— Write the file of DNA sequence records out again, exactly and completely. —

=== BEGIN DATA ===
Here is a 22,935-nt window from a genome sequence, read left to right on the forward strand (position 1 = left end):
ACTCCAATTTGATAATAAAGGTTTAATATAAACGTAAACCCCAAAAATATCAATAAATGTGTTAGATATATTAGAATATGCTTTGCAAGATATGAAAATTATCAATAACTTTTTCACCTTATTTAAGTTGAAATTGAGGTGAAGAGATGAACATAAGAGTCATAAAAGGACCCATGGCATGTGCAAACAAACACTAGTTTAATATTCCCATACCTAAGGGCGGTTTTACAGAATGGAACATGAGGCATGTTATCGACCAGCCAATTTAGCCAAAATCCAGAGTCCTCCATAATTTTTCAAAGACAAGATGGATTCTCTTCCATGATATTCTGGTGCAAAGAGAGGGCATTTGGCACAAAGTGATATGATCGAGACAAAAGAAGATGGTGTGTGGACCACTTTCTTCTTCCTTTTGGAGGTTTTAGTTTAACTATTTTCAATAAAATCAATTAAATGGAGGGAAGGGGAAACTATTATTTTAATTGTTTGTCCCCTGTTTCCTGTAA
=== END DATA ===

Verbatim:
Here is a 22,935-nt window from a genome sequence, read left to right on the forward strand (position 1 = left end):
ACTCCAATTTGATAATAAAGGTTTAATATAAACGTAAACCCCAAAAATATCAATAAATGTGTTAGATATATTAGAATATGCTTTGCAAGATATGAAAATTATCAATAACTTTTTCACCTTATTTAAGTTGAAATTGAGGTGAAGAGATGAACATAAGAGTCATAAAAGGACCCATGGCATGTGCAAACAAACACTAGTTTAATATTCCCATACCTAAGGGCGGTTTTACAGAATGGAACATGAGGCATGTTATCGACCAGCCAATTTAGCCAAAATCCAGAGTCCTCCATAATTTTTCAAAGACAAGATGGATTCTCTTCCATGATATTCTGGTGCAAAGAGAGGGCATTTGGCACAAAGTGATATGATCGAGACAAAAGAAGATGGTGTGTGGACCACTTTCTTCTTCCTTTTGGAGGTTTTAGTTTAACTATTTTCAATAAAATCAATTAAATGGAGGGAAGGGGAAACTATTATTTTAATTGTTTGTCCCCTGTTTCCTGTAA